Tumblelog by Soup.io
Newer posts are loading.
You are at the newest post.
Click here to check if anything new just came in.

April 04 2013

12:47

September 16 2011

18:17

What's the Best Business Model for Metro Newspapers?

Metro daily newspapers have been in a long rut in the United States, with many retrenching, closing or flailing for a new digital business model while cutting editorial staff to the bone. Many papers are watching the pay walls at places like NYTimes.com, and the new launch of the pay site, BostonGlobe.com. And what about newspapers like the Guardian in the U.K. that have kept content free, and pushed for an even bigger global audience?

What's the right mix of free and paid content for metro newspapers? Answer our poll, and share your thoughts in the comments below.


What's the best business model for metro newspapers?

This is a summary. Visit our site for the full post ».

May 27 2011

18:00

Checking in with the Newport Daily News: Two years after a digital paywall, print is still king

Newport Daily News logo

The Newport (R.I.) Daily News might have been ahead of its time in offering the Frank Rich discount: The newspaper charges a hefty premium for digital-only access in hopes of boosting print subscriptions.

Two years have passed since the Daily News introduced a three-tiered paywall. At the time, executive editor Sheila Mullowney described the move not as a push toward digital, but as the opposite: a “print-newspaper-first strategy.”

That remains the case today.

“The print product is the thing really driving us at this point,” William Lucey, the Daily News’ publisher, told me. “As far the Internet goes, it really has not amounted to a hill of beans yet from a financial point of view.”

That sentiment is borne out in the Columbia Journalism School’s recent report on the business of digital journalism, which digs into the data:

The paper’s site, newportdailynews.com, gets around 80,000 visitors a month. Especially with online ad rates “dropping 20 percent a year,” that’s not enough to sustain the operation, which includes a newsroom of 22 people, Lucey says. Indeed, online ad revenue accounts for only 2 to 3 percent of total advertising for the paper.

After the change was put into effect, “our single-copy sales went up about 300 a day” — a bit less than 10 percent of overall single-copy sales. As the economy improves, “print is coming back. February [2011] was up 35 percent over last year” in ad sales.

As the Daily News has tweaked its price, it has preserved the print-first ethos. Earlier this year, the paper dropped its print+digital subscription price from $245 a year to $157 — a dollar more than the print-only price. A digital-only subscription, on the other hand, costs $345 a year.

The A.H. Belo-owned Providence Journal, the Daily News’ larger rival, has since announced its own paywall, expected to launch in the second half of 2011. Readers of that paper will have to pay for “original and proprietary content.”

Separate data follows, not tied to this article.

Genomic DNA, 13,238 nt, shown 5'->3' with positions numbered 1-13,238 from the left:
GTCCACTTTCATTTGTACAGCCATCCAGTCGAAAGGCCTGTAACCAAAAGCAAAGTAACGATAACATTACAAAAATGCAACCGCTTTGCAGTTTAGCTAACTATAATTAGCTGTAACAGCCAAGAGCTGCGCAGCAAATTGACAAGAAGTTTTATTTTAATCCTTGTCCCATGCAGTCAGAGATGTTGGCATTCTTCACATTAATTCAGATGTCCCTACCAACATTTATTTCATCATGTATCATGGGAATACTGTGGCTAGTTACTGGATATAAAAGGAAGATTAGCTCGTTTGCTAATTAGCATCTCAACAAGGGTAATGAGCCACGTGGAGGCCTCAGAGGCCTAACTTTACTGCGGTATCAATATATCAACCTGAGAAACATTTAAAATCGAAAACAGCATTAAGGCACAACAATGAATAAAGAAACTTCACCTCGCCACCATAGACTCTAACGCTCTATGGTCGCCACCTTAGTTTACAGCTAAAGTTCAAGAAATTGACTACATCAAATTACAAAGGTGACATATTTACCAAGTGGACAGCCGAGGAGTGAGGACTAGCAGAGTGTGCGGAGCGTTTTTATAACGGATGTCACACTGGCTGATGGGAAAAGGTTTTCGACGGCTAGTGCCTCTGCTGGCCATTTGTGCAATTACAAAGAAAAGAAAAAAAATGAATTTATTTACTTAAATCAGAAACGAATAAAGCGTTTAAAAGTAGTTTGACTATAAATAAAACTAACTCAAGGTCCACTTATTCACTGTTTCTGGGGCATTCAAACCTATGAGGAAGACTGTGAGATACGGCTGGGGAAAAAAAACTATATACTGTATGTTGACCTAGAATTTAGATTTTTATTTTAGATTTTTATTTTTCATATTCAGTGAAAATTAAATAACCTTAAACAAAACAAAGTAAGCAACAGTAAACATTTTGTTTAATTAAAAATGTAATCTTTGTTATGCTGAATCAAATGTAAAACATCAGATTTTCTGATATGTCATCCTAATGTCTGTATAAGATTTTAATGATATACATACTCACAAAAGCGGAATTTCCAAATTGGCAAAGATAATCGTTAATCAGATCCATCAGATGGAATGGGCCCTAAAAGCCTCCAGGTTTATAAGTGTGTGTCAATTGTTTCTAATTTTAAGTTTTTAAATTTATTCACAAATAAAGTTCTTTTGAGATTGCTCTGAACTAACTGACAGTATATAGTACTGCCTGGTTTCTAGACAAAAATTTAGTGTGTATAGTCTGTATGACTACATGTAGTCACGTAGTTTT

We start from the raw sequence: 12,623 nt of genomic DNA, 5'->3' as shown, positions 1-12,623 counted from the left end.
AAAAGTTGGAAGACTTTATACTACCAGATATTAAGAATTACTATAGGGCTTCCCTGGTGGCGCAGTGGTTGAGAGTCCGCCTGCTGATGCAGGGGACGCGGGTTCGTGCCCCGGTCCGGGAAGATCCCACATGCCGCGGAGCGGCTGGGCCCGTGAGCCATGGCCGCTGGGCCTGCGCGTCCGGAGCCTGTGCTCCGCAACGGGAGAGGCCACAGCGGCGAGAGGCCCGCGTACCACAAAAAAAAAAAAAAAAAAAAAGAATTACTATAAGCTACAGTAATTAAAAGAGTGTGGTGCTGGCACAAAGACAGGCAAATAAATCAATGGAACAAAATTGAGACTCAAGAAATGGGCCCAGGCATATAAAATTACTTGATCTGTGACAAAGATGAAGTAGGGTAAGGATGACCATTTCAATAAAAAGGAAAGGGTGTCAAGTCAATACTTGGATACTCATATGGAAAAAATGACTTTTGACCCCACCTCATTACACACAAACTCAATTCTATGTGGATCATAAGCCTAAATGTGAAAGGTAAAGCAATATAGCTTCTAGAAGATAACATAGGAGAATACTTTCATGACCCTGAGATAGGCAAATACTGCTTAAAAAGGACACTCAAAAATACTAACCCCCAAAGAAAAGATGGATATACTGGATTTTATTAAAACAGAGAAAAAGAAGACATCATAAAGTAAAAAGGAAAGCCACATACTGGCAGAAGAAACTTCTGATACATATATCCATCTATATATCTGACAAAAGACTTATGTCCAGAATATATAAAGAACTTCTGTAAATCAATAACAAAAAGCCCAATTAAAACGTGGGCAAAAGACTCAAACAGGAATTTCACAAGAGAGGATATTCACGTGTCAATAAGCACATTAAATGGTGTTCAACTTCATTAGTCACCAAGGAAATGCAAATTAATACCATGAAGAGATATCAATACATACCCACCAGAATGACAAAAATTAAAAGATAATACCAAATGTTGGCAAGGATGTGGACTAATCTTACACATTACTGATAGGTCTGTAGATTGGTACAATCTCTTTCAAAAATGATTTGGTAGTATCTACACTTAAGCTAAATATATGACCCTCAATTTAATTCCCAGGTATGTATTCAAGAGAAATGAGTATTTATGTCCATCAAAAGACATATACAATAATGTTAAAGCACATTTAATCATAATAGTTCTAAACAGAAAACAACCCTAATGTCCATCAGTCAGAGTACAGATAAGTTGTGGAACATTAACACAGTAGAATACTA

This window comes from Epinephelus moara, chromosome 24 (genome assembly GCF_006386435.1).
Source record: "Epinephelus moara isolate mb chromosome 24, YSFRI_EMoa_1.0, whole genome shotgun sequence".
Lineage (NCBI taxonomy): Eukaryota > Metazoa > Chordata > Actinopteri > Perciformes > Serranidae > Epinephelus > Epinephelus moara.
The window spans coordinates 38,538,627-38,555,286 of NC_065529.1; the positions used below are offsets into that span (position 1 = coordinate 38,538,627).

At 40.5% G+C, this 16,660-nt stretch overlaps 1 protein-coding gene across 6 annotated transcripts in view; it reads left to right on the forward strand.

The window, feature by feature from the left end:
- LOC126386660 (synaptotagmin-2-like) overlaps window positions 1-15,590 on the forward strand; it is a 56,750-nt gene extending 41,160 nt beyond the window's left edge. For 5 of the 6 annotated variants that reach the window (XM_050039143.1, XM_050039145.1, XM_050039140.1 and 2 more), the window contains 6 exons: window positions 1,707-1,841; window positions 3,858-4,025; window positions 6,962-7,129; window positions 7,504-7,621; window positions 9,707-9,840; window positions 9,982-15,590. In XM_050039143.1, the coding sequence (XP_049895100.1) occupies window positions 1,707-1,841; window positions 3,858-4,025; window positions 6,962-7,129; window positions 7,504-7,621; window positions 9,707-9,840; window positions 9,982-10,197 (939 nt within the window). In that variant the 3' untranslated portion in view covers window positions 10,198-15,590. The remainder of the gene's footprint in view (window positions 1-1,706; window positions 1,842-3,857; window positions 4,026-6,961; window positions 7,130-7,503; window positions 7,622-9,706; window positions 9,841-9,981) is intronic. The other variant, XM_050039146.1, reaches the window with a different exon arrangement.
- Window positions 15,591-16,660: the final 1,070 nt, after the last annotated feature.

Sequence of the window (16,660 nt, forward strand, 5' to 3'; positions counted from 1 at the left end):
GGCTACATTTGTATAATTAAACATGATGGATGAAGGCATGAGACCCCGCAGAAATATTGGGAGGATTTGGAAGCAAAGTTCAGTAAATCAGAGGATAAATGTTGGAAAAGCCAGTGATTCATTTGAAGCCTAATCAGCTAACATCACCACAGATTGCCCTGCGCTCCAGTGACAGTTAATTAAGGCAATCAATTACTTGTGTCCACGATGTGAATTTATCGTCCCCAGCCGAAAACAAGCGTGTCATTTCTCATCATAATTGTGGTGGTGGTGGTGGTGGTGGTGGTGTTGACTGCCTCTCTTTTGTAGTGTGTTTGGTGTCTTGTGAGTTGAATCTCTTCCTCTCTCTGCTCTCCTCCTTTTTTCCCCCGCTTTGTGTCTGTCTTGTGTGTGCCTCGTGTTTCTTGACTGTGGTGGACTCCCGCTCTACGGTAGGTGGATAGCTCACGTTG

It will be interesting to see whether the ProJo’s wall affects the Daily News. Last month I posed a far-flung hypothetical: Would readers pay for news if there were no free alternatives? In Slovakia, nine media companies are experimenting with a unified paywall — pay once for access to all — in an effort to reset years consumer assumptions about free content.

Rhode Island would seem to be (to an extent) a Slovakian analog in the United States. It’s a small, relatively uncompetitive, relatively isolated media market. Take Aquidneck Island (which is officially named, confusingly, Rhode Island), home to the 12,000-circulation Daily News. There’s some competition, sure: An ad-supported blog called Newport Now launched three months after the News’ paywall rose. And a year later, AOL’s Patch made its made its foray into Rhode Island with sites in Newport, Portsmouth, and Middletown — the whole of Aquidneck.

Still, once the ProJo paywall launches, we’ll have an interesting case study: If the only two papers covering Aquidneck are charging for access (and the ProJo hardly covers it like it used to) will citizens be more inclined to pay for online news?

The other question might be: Will that matter? In a piece examining “the uncertain future” of Rhode Island’s journalism scene, media critic David Scharfenberg described the dearth of social networking initiatives, inter-outlet collaboration, and other badges of innovation among the state’s media outlets. “What’s troubling about the Rhode Island mediascape,” he wrote, “is how slowly the players have moved to embrace this project — in an era when speed is nothing less than a matter of survival.”

But it could be that survival is a matter of sticking to roots, not branching out. If you view small newspaper publishing as a business, which it is, there’s still money in print. And it’s not as if the web has suddenly created a global audience for local news about Woonsocket, R.I. (No offense to Woonsocket, “a city on the move!”) Paywall or no paywall, the Daily News’ financial worth may lie in atoms, not bits.